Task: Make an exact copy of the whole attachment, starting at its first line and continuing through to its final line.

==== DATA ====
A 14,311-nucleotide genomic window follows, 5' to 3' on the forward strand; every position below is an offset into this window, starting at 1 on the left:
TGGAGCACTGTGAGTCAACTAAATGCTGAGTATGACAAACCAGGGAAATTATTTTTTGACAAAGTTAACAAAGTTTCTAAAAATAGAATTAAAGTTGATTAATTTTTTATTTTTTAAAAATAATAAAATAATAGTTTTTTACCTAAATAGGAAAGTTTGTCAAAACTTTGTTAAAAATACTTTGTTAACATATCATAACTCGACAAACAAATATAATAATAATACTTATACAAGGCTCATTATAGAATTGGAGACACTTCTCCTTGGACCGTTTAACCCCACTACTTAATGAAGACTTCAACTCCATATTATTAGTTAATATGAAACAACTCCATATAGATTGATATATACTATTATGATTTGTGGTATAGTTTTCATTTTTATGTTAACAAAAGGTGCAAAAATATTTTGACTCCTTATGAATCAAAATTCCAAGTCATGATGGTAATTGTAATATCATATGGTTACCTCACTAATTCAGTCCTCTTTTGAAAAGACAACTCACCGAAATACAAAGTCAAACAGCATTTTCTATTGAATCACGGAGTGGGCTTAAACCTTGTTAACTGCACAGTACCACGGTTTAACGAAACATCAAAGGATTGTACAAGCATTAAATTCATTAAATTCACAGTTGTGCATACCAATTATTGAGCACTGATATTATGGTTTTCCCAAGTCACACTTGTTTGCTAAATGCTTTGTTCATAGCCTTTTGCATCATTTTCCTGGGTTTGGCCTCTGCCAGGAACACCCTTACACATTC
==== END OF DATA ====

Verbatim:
A 14,311-nucleotide genomic window follows, 5' to 3' on the forward strand; every position below is an offset into this window, starting at 1 on the left:
TGGAGCACTGTGAGTCAACTAAATGCTGAGTATGACAAACCAGGGAAATTATTTTTTGACAAAGTTAACAAAGTTTCTAAAAATAGAATTAAAGTTGATTAATTTTTTATTTTTTAAAAATAATAAAATAATAGTTTTTTACCTAAATAGGAAAGTTTGTCAAAACTTTGTTAAAAATACTTTGTTAACATATCATAACTCGACAAACAAATATAATAATAATACTTATACAAGGCTCATTATAGAATTGGAGACACTTCTCCTTGGACCGTTTAACCCCACTACTTAATGAAGACTTCAACTCCATATTATTAGTTAATATGAAACAACTCCATATAGATTGATATATACTATTATGATTTGTGGTATAGTTTTCATTTTTATGTTAACAAAAGGTGCAAAAATATTTTGACTCCTTATGAATCAAAATTCCAAGTCATGATGGTAATTGTAATATCATATGGTTACCTCACTAATTCAGTCCTCTTTTGAAAAGACAACTCACCGAAATACAAAGTCAAACAGCATTTTCTATTGAATCACGGAGTGGGCTTAAACCTTGTTAACTGCACAGTACCACGGTTTAACGAAACATCAAAGGATTGTACAAGCATTAAATTCATTAAATTCACAGTTGTGCATACCAATTATTGAGCACTGATATTATGGTTTTCCCAAGTCACACTTGTTTGCTAAATGCTTTGTTCATAGCCTTTTGCATCATTTTCCTGGGTTTGGCCTCTGCCAGGAACACCCTTACACATTC